A problem which was widely recognised during Schleiermacher's life, and one which I think is not yet satisfactorily solved, concerned the integration of feeling and concepts within human consciousness. Within the domain of philosophy of religion it may be phrased as follows: How does religious feeling relate to rational reflection such that each complements and enriches the other? Schleiermacher was convinced that religion never originates in human understanding or autonomy and that one's understanding of the world is not necessarily dependent (...) on religious faith. But he was equally convinced that reflection and religion ought to enjoy a harmony which reflects the harmony of the universe, and this ideal motivated his continuous attempt to construct a complementary philosophy and theology. His hope was to show that ‘understanding and feeling… remain distinct, but they touch each other and form a galvanic pile.… The innermost life of the spirit consists in the galvanic action thus produced in the feeling of the understanding and the understanding of the feeling, during which, however, the two poles always remain deflected from each other.’. (shrink)
"... stimulating and insightful... a thoroughly researched and timely contribution to the secondary literature of ethics... " —Library Journal "His important new work establishes Scott... as one of the foremost interpreters of the Continental philosophical tradition of the US.... Necessary for anyone working in ethics or the Continental tradition." —Choice "... a provocative discourse on the consequences of the ethical in the thought of Nietzsche, Foucault, and Heidegger." —The Journal of Religion Charles E. Scott's challenging book advances the (...) broad claim that ethics as a way of judging and thinking has come into question as philosophers have confronted suffering and conflicts that arise from our traditional systems of value. (shrink)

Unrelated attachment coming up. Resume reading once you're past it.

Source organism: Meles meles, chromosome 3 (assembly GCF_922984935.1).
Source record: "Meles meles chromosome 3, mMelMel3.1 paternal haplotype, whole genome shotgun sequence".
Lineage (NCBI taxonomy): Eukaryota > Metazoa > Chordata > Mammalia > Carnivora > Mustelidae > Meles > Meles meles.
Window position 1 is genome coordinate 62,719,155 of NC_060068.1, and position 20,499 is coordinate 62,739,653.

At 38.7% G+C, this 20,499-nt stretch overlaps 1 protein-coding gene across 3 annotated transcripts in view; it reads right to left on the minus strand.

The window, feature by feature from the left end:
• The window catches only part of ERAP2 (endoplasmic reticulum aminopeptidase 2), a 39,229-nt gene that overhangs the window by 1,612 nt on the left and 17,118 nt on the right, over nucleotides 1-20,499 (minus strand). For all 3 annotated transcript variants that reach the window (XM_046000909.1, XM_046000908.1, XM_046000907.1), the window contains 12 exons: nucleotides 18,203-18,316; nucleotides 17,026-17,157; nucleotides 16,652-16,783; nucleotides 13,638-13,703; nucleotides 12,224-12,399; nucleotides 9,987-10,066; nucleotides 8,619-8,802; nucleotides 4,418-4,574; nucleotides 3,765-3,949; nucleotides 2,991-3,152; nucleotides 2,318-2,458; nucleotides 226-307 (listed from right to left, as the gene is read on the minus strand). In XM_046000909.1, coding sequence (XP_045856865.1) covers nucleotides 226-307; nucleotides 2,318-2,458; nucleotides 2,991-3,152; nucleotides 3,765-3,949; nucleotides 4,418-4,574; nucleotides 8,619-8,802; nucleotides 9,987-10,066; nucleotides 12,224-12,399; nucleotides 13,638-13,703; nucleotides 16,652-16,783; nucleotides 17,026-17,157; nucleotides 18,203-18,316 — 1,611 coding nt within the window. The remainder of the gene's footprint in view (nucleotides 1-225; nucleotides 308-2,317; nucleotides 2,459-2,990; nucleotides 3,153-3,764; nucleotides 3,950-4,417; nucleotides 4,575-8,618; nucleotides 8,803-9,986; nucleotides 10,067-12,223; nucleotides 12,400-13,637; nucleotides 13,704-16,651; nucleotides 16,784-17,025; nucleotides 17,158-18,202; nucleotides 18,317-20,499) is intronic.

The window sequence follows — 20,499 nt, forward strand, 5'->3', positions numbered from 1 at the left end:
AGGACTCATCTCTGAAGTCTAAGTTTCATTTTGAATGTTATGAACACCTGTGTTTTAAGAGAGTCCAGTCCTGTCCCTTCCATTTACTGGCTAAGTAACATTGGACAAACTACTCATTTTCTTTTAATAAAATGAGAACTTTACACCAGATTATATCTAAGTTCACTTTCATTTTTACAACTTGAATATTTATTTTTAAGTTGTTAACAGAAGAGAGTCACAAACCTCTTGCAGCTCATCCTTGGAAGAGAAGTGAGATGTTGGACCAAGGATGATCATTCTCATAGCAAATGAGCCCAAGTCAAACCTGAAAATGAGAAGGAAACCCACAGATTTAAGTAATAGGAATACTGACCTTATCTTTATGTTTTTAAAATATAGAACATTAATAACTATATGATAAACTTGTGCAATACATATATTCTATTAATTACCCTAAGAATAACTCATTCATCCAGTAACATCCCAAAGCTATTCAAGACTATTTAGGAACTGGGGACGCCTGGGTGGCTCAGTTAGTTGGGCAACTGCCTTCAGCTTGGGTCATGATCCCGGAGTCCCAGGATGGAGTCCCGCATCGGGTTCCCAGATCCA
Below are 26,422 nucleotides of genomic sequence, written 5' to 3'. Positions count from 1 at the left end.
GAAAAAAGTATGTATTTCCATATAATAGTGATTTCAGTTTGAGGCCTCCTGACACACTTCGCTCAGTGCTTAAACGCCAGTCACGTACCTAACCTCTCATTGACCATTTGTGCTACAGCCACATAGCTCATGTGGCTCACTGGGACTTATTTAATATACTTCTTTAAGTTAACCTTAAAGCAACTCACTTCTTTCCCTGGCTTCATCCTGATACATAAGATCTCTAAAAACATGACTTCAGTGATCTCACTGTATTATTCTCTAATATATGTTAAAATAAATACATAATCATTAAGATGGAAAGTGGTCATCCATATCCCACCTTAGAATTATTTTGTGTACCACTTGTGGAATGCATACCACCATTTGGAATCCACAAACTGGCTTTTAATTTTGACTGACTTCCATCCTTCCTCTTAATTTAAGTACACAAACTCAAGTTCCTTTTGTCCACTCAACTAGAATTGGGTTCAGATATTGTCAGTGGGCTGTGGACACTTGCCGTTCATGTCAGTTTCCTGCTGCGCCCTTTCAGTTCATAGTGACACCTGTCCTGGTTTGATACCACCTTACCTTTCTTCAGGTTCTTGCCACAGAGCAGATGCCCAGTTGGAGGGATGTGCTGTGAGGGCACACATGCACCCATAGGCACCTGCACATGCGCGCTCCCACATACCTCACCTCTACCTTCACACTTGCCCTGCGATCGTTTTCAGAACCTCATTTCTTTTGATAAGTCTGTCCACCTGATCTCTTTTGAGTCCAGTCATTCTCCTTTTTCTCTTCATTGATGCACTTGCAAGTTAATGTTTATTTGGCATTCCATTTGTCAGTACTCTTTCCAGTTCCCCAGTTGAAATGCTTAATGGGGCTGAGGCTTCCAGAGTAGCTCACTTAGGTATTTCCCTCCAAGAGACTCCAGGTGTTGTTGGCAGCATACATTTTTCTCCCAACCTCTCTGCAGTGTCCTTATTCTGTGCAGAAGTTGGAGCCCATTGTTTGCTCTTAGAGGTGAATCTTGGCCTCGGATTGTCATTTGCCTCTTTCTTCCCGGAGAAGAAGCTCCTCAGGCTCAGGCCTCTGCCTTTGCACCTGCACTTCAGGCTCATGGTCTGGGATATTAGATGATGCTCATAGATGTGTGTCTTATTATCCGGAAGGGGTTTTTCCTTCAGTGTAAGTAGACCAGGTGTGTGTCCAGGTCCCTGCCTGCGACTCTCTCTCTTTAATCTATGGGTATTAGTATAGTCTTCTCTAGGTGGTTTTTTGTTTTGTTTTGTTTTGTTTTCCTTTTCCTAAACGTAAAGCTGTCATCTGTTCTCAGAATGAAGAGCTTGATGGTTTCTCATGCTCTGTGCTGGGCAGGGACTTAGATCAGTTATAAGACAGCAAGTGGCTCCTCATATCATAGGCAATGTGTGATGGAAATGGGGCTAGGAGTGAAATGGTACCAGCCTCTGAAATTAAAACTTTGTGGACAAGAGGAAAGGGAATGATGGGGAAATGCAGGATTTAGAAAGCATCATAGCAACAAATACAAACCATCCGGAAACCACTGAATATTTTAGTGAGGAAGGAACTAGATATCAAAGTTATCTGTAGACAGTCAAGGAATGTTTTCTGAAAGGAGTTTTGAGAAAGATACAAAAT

Living with Indifference is about the dimension of life that is utterly neutral, without care, feeling, or personality. In this provocative work that is anything but indifferent, Charles E. Scott explores the ways people have spoken and thought about indifference. Exploring topics such as time, chance, beauty, imagination, violence, and virtue, Scott shows how affirming indifference can be beneficial, and how destructive consequences can occur when we deny it. Scott’s preoccupation with indifference issues a demand for focused (...) attention in connection with personal values, ethics, and beliefs. This elegantly argued book speaks to the positive value of diversity and a world that is open to human passion. (shrink)
"Like Foucault and Levinas before him, though in very different ways, Scott makes an oblique incision into phenomenology... [it is] the kind of book to which people dazed by the specters of nihilism will be referred by those in the know." —David Wood "... refreshing and original." —Edward S. Casey In The Lives of Things, Charles E. Scott reconsiders our relationships with ordinary, everyday things and our capacity to engage them in their particularity. He takes up the Greek (...) notion of phusis, or physicality, as a way to point out limitations in refined and commonplace views of nature and the body as well as a device to highlight the often overlooked lives of things that people encounter. Scott explores questions of unity, purpose, coherence, universality, and experiences of wonder and astonishment in connection with scientific fact and knowledge. He develops these themes with lightness and wit, ultimately articulating a new interpretation of the appearances of things that are beyond the reach of language and thought. (shrink)
--The energy of the new world, By E. E. Slosson.--The new energies and the new man, by W. D. Scott.--The future of our economic system, by F S. Deibler.--Business in the new era, by W. B. Hotchkiss.--Consumers in the modern world, by Stuart Chase.